Dart’s Instructions of Colonization and Assimilation in 1850

In 1850, the United States passed The Oregon Donation Land-claim Act. This act gave American men 640 acres, one square mile of free land in Oregon, allowed other claims by wives (160 acres), and children, and proved up on the previous land claims of other Americans. A recent manuscript by Julius Wilm (2017) points out that the United States, previous to the Treaty of Oregon (1846), sidestepped the issue of claiming full ownership to Oregon, and risking the ire of Great Britain, and instead tried to pass an act to  “secure the persons and property of American Citizens”  which were in the Oregon territory, in order to encourage the colonization of the Oregon Country by Americans. This act fail to be passed in 1840, but the heart of the argument went into continued discussions in Congress throughout the 1840s. This may indeed be the heart of the Big Stick policy  (1901) used by Theodore Roosevelt, which extended the Monroe Doctrine (1823), where the United States would protect American interests and properties of Americans, first in the Americas, then throughout the world. In Oregon Territory, this meant that even if American settlers were illegally claiming land, that the United States was pledged to protect their claims and property. The extension of the Monroe Doctrine in this fashion gave the Congress a legal and political  framework to continue to extend its laws over the tribal lands.

In 1850 however, The American Government had assumed it had jurisdiction over the Oregon territory after signing  the Oregon Treaty with Great Britain, although neither the United States nor the any European powers had bought any land in the Pacific Northwest Territory.The Americans knew that Indian land title had to be cleared, and set about purchasing the land of the tribes, after passing the Oregon Donation Land-claim Act. In order to provide an order to their laws, and an orderly removal of the tribes, the US had to have administrators in Oregon, and so appointed Anson Dart to be the Superintendent of Indian Affairs for Oregon, with some broad duties.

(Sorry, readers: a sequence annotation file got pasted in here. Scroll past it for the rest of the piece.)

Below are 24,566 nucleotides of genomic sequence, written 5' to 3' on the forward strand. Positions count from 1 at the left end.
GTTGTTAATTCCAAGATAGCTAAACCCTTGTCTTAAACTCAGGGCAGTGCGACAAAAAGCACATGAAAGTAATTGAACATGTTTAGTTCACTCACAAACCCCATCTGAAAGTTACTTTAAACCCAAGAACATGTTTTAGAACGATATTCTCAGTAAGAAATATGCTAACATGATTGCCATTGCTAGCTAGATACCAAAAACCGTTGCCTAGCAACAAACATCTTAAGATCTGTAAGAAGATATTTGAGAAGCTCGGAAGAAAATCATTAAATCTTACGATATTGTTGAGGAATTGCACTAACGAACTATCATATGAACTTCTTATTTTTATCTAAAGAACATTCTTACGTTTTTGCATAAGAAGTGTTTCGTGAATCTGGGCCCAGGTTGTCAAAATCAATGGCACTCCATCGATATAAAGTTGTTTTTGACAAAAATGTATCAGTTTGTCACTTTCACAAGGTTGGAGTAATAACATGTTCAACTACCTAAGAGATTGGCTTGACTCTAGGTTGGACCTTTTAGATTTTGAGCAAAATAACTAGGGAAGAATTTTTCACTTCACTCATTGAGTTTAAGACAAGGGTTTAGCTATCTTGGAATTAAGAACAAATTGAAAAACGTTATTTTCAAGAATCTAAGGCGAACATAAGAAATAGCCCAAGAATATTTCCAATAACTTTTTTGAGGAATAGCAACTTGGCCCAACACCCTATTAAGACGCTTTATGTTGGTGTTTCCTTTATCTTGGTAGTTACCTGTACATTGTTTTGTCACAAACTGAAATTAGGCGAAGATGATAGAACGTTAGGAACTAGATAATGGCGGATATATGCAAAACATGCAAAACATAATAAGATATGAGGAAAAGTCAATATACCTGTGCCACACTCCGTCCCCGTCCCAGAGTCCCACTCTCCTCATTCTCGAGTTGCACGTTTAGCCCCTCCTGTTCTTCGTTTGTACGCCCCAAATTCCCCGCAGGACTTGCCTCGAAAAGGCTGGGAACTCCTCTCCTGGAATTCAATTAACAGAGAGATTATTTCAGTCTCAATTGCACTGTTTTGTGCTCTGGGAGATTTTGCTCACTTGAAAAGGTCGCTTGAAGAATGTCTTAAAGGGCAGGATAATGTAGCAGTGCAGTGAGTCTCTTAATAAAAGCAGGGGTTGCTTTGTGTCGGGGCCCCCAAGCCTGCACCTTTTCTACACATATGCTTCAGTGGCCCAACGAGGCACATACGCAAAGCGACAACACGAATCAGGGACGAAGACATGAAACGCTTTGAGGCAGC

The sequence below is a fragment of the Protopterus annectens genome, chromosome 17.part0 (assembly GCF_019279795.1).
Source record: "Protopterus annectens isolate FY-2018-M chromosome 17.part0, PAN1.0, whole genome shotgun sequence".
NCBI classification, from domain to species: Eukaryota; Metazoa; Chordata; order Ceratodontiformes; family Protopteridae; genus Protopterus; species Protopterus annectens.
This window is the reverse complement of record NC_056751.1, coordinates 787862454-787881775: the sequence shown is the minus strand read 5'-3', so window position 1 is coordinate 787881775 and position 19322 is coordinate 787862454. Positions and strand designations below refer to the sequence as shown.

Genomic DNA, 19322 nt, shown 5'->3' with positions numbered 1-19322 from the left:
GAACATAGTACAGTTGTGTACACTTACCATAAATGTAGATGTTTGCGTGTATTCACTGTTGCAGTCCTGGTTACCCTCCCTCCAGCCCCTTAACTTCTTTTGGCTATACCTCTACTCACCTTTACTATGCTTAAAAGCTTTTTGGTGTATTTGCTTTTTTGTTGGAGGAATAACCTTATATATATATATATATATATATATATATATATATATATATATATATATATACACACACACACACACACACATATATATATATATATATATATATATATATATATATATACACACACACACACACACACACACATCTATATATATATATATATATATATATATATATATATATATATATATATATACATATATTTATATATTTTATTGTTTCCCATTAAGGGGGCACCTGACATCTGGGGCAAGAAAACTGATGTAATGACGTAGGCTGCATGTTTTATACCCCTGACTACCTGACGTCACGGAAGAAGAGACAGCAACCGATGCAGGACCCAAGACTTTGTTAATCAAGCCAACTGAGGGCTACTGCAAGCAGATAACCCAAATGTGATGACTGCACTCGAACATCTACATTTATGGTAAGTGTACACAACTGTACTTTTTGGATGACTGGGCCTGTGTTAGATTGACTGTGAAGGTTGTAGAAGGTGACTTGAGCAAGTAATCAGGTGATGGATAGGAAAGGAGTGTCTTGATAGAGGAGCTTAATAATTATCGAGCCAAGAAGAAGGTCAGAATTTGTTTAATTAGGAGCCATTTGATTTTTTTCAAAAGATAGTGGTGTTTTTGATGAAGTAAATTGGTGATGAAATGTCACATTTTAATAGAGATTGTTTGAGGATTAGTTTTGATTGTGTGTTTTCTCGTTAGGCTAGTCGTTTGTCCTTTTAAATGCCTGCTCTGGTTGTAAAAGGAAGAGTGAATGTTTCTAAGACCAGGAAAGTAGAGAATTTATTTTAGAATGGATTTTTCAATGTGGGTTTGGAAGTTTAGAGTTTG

Dart receives his orders by letter of July 20, 1850, from the Commissioner of Indian Affairs. The Commissioner, Luke Lea admits that there is not much information or statistics about the tribes of Oregon. He also admits that they had already given General Lane orders, as Lane served as both Indian Superintendent and Governor of the Oregon Territory until 1850, but that they do not have enough information to make any modification of those orders and so advised Dart to seek out Lane for advise. The Commissioner did not seek to make the orders rigid because Washington, D.C. is very remote from Oregon and so he allowed Dart to be “left to your own discretion and better judgment, when your superior local knowledge will have enabled you to act more advisedly in the premises.” But, the orders stated repeatedly of the need to report constantly to the office of all occurrences and actions. But that also they were at “present embarrassing want of reliable statistical knowledge of Indian affairs in Oregon.” Dart was to advise the Indian office as to tribal “locations (of each agent), the limits of each agency, and the name strength, condition etc of each tribe, as early as possible.”